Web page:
Included the source code for this license removal tool, as well as compiled binaries
Also listed in: Windows Protection Technique Tutorials
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Item name: Unpacking MPRESS 1.07 (x64)
Rating: 0.0 (0 votes)
Author: TiGa                        
Home URL: http://www.woodmann.com/TiGa/
Last updated:
Version (if appl.):
Direct D/L link: http://www.woodmann.com/TiGa/videos/MPRESS-64.htm
Description: This video tutorial will teach you to quickly unpack MPRESS 1.07 for x64.
(This video require a Flash player plugin for your Web browser)
Also listed in: Windows Unpacking Tutorials
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Item name: Unpacking PESpin x64 Pre-Alpha
Rating: 0.0 (0 votes)
Author: TiGa                        
Home URL: http://www.woodmann.com/TiGa/
Last updated:
Version (if appl.):
Direct D/L link: http://www.woodmann.com/TiGa/videos/PESpin-64.htm
Description: This video tutorial will learn you to quickly unpack PESpin Pre-Alpha version for x64.

(The video require a Flash plugin to work in your browser)
Also listed in: Windows Unpacking Tutorials
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Item name: Unpacking deroko's x64 UnpackMe
Rating: 0.0 (0 votes)
Author: TiGa                        
Home URL: http://www.woodmann.com/TiGa/
Last updated:
Version (if appl.):
Direct D/L link: http://www.woodmann.com/TiGa/videos/TiGa-vid10.htm
Description: This video tutorial will teach you how to unpack Deroko's x64 unpackme with IDA Pro.
Also listed in: Windows Tool Tutorials, Windows Unpacking Tutorials
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Item name: Unwrapping a Flash Video Executable (exe2swf)
Rating: 0.0 (0 votes)
Author: TiGa                        
Home URL: http://www.woodmann.com/TiGa/
Last updated:
Version (if appl.):
Direct D/L link: http://www.woodmann.com/TiGa/videos/TiGa-vid7.htm
Description: This video tutorial will teach you how to unwrap a flash video from an PE file with IDA Pro.
Also listed in: Windows Tool Tutorials, Windows Unpacking Tutorials
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Item name: usb_driver.com (hhbcddropper) analysis
Rating: 0.0 (0 votes)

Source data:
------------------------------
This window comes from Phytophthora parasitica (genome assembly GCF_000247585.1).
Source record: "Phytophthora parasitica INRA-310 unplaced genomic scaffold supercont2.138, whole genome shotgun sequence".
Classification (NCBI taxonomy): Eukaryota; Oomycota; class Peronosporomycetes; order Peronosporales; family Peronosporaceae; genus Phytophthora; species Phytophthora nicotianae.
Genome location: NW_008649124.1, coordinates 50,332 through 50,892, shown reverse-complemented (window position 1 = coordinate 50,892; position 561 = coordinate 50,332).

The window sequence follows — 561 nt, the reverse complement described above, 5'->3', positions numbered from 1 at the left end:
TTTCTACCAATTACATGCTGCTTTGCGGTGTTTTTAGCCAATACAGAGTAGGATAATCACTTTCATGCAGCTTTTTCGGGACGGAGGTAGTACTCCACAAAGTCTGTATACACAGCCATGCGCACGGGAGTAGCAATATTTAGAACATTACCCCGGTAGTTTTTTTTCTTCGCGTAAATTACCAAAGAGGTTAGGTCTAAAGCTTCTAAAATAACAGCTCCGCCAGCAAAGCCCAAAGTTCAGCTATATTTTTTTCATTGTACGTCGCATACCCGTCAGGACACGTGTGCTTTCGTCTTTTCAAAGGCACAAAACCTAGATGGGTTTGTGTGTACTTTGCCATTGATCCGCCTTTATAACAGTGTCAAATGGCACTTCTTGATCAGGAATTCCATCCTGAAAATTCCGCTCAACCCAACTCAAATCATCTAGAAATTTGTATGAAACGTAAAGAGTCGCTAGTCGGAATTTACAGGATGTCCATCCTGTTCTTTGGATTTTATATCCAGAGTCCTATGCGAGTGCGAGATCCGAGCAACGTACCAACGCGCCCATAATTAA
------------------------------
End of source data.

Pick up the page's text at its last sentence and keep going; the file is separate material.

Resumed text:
Author: Mike Ciavarella & Nathan Martini                        
Home URL: http://www.blackfortressindustries.com
Last updated: May 21, 2010
Version (if appl.):
Direct D/L link: http://www.blackfortressindustries.com/malware-analysis/usb-removable-media/HuJuYinFuexianning-1925CE96DB51A0CF18AA6489FA2471C3089D6E8B-8F83E88ECD1466E7482D69ABAAC9935E/hhbcddropper.pdf
Description: A very detailed analysis of this USB infector malware

1 Attachments:
2 Back Story:
3 Related To:
4 Summary of Activity:
5 Detailed Operation of Code Analysis:
5.1 autorun.inf
5.2 usb_driver.com (–¼‡‘Š•†‘Í€ŒŽ)
5.2.1 Executable Configuration
5.2.2 Embedded file/URL
5.2.3 Embedded File/URL Configuration
5.2.4 Encryption
5.2.5 Strings
5.2.6 Virtual Environment Detection
5.2.7 Fake Message Box
5.2.8 Kill Process
5.2.9 Melt Stub
5.2.10 Firewall Exception
5.2.11 Dropping Files
6 Forensic Details:
Also listed in: Windows Malware Analysis Articles
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Item name: Using Memory Breakpoints with your Loaders
Rating: 0.0 (0 votes)
Author: Shub-Nigurrath                        
Home URL: http://www.accessroot.com
Last updated:
Version (if appl.):
Direct D/L link: http://www.accessroot.com/arteam/site/files/video/Using_Memory_Breakpoints_by_Shub-Nigurrath_preview.pdf
Description: "This tutorial will discuss how memory breakpoints work and how to use them for you own loaders. It's an ideal prosecution of the already published Beginner's Tutorial #8 [1], where I already covered hardware and software breakpoints quite extensively (at beginner's level of course)."
Also listed in: Windows Internals Articles, Windows Tool Articles, Windows Unpacking Articles
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Item name: Using OllyDbg as an API logger
Rating: 0.0 (0 votes)
Author: arebc                        
Home URL: http://www.woodmann.com/forum/showthread.php?13706-How-can-I-learn-to-make-an-auto-unpacking-script-for-programs-I-have-unpacked&p=86997&viewfull=1#post86997
Last updated: June 25, 2010
Version (if appl.):
Direct D/L link: N/A
Description: To use Ollydbg as an api logger right click > search for > All Intermodular Calls > right click on the calls > Set Log Breakpoint on every command > Select option to Log Value of expression on Condition.